DOF: Grains agency cuts losses due to rice tariff law

State-run National Food Authority (NFA) managed to cut its net loss to P9.6 billion in 2021 after its powers and functions in rice importation and most of its regulatory functions were stripped away by the Rice Tariffication Law (RTL).

The Department of Finance’s (DOF) Corporate Affairs Group reported to Finance Secretary Carlos G. Dominguez III that NFA’s net loss last year was down by 37.8 percent from P15.44 billion in 2020.

The figure does not include the national government’s (NG) subsidy support to NFA amounting to P30.65 billion and P7.46 billion in 2020 and 2021, respectively.

Under Republic Act 11203, NFA was reduced to a rice buffer stocking agency which sources its stocks exclusively from local farmers.

“The targeted use of its buffer stock as mandated by law meant lower procurement volumes, which can be funded solely out of subsidies from the NG. Thus, it no longer needed to borrow funds to augment the financial resources needed for procurement activities,” said the report of the DOF-CAG headed by Undersecretary Antonette Tionko.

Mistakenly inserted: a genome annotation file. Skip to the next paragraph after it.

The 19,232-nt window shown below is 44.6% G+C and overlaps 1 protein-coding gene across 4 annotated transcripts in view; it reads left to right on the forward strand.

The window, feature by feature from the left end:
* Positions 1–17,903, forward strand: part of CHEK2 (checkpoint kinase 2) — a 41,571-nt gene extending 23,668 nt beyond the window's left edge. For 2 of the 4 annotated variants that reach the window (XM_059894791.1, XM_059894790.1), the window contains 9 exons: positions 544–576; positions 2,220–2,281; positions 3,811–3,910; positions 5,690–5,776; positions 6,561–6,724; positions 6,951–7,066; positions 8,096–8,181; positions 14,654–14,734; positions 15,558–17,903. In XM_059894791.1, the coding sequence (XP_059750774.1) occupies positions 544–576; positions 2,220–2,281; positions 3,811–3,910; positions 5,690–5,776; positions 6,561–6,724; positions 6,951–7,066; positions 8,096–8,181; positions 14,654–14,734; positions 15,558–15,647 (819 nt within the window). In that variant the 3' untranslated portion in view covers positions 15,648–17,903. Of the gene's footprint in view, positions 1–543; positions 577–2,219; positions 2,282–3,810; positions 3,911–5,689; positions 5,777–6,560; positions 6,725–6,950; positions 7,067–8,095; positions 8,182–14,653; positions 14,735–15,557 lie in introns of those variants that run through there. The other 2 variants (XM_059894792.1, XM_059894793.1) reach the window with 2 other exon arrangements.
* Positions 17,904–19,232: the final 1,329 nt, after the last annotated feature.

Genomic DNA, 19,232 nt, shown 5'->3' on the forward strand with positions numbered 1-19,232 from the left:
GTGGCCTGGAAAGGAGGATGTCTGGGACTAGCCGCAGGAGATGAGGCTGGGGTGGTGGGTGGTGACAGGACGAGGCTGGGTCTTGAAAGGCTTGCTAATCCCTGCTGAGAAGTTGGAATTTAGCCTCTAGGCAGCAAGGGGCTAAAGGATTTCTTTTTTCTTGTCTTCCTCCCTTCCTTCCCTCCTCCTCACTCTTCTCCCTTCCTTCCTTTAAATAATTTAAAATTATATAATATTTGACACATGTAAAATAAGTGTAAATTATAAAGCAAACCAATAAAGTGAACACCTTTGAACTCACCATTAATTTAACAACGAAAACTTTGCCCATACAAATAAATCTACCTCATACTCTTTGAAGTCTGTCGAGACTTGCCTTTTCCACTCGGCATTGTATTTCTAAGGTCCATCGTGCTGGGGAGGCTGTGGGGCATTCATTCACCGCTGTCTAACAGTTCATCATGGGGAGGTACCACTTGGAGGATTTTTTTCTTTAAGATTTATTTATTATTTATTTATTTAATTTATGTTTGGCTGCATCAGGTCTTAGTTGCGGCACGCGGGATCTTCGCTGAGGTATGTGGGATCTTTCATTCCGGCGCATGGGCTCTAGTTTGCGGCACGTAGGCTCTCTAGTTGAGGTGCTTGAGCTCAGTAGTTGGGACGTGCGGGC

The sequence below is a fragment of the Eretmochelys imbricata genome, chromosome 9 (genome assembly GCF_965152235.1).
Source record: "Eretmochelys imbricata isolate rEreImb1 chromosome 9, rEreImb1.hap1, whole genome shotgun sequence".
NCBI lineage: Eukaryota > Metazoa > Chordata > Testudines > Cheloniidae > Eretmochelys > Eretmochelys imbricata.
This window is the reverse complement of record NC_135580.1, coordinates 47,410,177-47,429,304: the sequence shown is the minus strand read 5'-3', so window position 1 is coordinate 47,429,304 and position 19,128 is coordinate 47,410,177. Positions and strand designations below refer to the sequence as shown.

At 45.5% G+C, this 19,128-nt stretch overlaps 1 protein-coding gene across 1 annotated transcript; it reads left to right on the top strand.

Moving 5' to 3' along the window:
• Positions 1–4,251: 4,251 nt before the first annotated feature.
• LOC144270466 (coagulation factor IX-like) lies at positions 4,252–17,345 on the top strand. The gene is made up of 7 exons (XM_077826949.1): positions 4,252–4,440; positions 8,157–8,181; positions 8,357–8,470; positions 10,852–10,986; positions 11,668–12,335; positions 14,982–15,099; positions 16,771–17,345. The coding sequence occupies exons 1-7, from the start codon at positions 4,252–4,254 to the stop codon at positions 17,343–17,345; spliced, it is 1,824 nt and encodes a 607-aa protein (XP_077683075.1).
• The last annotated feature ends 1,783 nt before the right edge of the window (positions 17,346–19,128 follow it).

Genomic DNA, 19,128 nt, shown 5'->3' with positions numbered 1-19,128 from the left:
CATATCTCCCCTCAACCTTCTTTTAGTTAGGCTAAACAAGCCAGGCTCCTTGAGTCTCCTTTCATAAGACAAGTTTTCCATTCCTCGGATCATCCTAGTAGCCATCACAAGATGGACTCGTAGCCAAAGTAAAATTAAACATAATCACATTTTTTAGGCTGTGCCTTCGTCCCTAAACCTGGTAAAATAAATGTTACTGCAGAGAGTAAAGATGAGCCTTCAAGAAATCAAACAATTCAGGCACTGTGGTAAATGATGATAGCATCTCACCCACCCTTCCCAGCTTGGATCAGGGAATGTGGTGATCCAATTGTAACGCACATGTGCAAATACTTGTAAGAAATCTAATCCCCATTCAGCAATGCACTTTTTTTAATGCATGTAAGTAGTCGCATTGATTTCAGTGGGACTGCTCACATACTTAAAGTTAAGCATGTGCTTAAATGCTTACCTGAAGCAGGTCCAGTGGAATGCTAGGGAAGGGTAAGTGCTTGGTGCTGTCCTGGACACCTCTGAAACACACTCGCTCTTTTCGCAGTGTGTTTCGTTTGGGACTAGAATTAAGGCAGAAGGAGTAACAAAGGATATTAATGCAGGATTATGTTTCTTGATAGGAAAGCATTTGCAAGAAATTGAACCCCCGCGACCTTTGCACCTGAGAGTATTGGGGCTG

As a result, the NFA gradually slashed its outstanding borrowings and financial charges.

Finance Assistant Secretary Soledad Emilia Cruz said billions were saved by the government on the back of the NFA’s organizational restructuring and its operating costs were reduced because of its lower procurement volumes.

Meanwhile, Cruz said NFA also distributed about 1.76 million bags of rice in 2021 and 5.79 million bags in 2020 to NG agencies and local government units in line with its mandate to provide necessary buffer stocks for calamites and other emergencies.

Before RTL was passed in 2019, the NFA used to regulate all rice imports and was the chief importer of the grain in the country, Dominguez earlier said. It used to receive an average of P11 billion a year in tax subsidies from 2005 to 2018.

So far, the government has already earned P46.6 billion in rice import tariffs during the first three years of the RTL’s implementation.

These tariffs went to the annual  P10-billion Rice Competitiveness Enhancement, which is used to finance programs that will sharpen the competitiveness of palay growers by providing them with easy access to fertilizer, farm machinery and equipment, high-yield seeds and cheap credit; and offering them skills training programs on farm mechanization and modern farming techniques.

The DOF said the opening of the rice market following the RTL led to lowering of rice prices and dislodged the staple as the main contributor to country’s overall inflation rate.